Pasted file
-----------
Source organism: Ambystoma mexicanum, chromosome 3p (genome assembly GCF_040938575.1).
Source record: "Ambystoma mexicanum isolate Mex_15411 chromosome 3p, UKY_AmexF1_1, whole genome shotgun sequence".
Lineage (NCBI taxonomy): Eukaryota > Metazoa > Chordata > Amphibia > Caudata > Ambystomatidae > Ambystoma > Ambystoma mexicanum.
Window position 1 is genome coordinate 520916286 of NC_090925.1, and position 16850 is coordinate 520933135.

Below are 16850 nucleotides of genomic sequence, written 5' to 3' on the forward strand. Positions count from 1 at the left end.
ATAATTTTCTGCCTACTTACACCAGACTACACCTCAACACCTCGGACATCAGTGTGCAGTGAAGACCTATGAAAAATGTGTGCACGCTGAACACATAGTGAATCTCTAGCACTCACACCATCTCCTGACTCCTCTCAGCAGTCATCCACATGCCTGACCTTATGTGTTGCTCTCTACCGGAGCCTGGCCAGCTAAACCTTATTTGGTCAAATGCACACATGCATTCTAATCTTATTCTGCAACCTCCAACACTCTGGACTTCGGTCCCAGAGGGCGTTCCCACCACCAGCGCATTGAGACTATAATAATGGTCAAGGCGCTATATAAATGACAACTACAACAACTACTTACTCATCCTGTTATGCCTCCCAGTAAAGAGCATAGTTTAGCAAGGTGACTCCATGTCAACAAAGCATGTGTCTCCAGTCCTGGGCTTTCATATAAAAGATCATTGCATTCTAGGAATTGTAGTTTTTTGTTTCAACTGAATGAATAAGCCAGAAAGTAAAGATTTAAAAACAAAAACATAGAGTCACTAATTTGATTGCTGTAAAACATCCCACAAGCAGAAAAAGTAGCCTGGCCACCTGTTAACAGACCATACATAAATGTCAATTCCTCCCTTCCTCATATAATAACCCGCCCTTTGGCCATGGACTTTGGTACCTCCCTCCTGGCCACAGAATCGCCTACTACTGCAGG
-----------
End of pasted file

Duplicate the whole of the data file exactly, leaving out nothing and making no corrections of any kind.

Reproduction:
Source organism: Ambystoma mexicanum, chromosome 3p (genome assembly GCF_040938575.1).
Source record: "Ambystoma mexicanum isolate Mex_15411 chromosome 3p, UKY_AmexF1_1, whole genome shotgun sequence".
Lineage (NCBI taxonomy): Eukaryota > Metazoa > Chordata > Amphibia > Caudata > Ambystomatidae > Ambystoma > Ambystoma mexicanum.
Window position 1 is genome coordinate 520916286 of NC_090925.1, and position 16850 is coordinate 520933135.

Below are 16850 nucleotides of genomic sequence, written 5' to 3' on the forward strand. Positions count from 1 at the left end.
ATAATTTTCTGCCTACTTACACCAGACTACACCTCAACACCTCGGACATCAGTGTGCAGTGAAGACCTATGAAAAATGTGTGCACGCTGAACACATAGTGAATCTCTAGCACTCACACCATCTCCTGACTCCTCTCAGCAGTCATCCACATGCCTGACCTTATGTGTTGCTCTCTACCGGAGCCTGGCCAGCTAAACCTTATTTGGTCAAATGCACACATGCATTCTAATCTTATTCTGCAACCTCCAACACTCTGGACTTCGGTCCCAGAGGGCGTTCCCACCACCAGCGCATTGAGACTATAATAATGGTCAAGGCGCTATATAAATGACAACTACAACAACTACTTACTCATCCTGTTATGCCTCCCAGTAAAGAGCATAGTTTAGCAAGGTGACTCCATGTCAACAAAGCATGTGTCTCCAGTCCTGGGCTTTCATATAAAAGATCATTGCATTCTAGGAATTGTAGTTTTTTGTTTCAACTGAATGAATAAGCCAGAAAGTAAAGATTTAAAAACAAAAACATAGAGTCACTAATTTGATTGCTGTAAAACATCCCACAAGCAGAAAAAGTAGCCTGGCCACCTGTTAACAGACCATACATAAATGTCAATTCCTCCCTTCCTCATATAATAACCCGCCCTTTGGCCATGGACTTTGGTACCTCCCTCCTGGCCACAGAATCGCCTACTACTGCAGG